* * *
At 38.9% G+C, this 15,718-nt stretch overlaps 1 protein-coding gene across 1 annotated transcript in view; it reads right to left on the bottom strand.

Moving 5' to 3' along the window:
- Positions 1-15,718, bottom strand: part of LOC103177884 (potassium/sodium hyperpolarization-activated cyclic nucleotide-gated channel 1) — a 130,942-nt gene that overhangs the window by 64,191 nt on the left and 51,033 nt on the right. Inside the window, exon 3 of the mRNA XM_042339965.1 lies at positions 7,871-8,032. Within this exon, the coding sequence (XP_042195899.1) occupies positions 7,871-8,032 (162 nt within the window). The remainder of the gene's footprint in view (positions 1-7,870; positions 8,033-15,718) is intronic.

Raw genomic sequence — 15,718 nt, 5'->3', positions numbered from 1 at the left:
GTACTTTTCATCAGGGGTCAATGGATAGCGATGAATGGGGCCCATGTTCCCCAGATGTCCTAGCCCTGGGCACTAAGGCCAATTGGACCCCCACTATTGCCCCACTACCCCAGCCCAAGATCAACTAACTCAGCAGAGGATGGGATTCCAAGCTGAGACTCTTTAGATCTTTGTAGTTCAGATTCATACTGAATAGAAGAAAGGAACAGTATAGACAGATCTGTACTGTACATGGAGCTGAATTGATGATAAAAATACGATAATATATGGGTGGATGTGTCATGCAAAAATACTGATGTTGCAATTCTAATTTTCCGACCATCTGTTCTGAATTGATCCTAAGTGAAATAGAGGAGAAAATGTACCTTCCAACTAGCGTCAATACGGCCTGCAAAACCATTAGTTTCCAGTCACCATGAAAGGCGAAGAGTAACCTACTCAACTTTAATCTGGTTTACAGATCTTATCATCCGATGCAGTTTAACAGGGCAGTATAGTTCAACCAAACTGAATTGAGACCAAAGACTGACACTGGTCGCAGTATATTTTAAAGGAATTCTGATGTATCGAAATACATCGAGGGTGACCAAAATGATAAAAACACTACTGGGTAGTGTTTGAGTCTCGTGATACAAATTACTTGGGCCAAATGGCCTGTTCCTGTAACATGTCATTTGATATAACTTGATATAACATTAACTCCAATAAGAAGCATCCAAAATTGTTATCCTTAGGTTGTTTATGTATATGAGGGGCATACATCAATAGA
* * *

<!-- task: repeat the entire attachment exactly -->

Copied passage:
At 38.9% G+C, this 15,718-nt stretch overlaps 1 protein-coding gene across 1 annotated transcript in view; it reads right to left on the bottom strand.

Moving 5' to 3' along the window:
- Positions 1-15,718, bottom strand: part of LOC103177884 (potassium/sodium hyperpolarization-activated cyclic nucleotide-gated channel 1) — a 130,942-nt gene that overhangs the window by 64,191 nt on the left and 51,033 nt on the right. Inside the window, exon 3 of the mRNA XM_042339965.1 lies at positions 7,871-8,032. Within this exon, the coding sequence (XP_042195899.1) occupies positions 7,871-8,032 (162 nt within the window). The remainder of the gene's footprint in view (positions 1-7,870; positions 8,033-15,718) is intronic.

Raw genomic sequence — 15,718 nt, 5'->3', positions numbered from 1 at the left:
GTACTTTTCATCAGGGGTCAATGGATAGCGATGAATGGGGCCCATGTTCCCCAGATGTCCTAGCCCTGGGCACTAAGGCCAATTGGACCCCCACTATTGCCCCACTACCCCAGCCCAAGATCAACTAACTCAGCAGAGGATGGGATTCCAAGCTGAGACTCTTTAGATCTTTGTAGTTCAGATTCATACTGAATAGAAGAAAGGAACAGTATAGACAGATCTGTACTGTACATGGAGCTGAATTGATGATAAAAATACGATAATATATGGGTGGATGTGTCATGCAAAAATACTGATGTTGCAATTCTAATTTTCCGACCATCTGTTCTGAATTGATCCTAAGTGAAATAGAGGAGAAAATGTACCTTCCAACTAGCGTCAATACGGCCTGCAAAACCATTAGTTTCCAGTCACCATGAAAGGCGAAGAGTAACCTACTCAACTTTAATCTGGTTTACAGATCTTATCATCCGATGCAGTTTAACAGGGCAGTATAGTTCAACCAAACTGAATTGAGACCAAAGACTGACACTGGTCGCAGTATATTTTAAAGGAATTCTGATGTATCGAAATACATCGAGGGTGACCAAAATGATAAAAACACTACTGGGTAGTGTTTGAGTCTCGTGATACAAATTACTTGGGCCAAATGGCCTGTTCCTGTAACATGTCATTTGATATAACTTGATATAACATTAACTCCAATAAGAAGCATCCAAAATTGTTATCCTTAGGTTGTTTATGTATATGAGGGGCATACATCAATAGA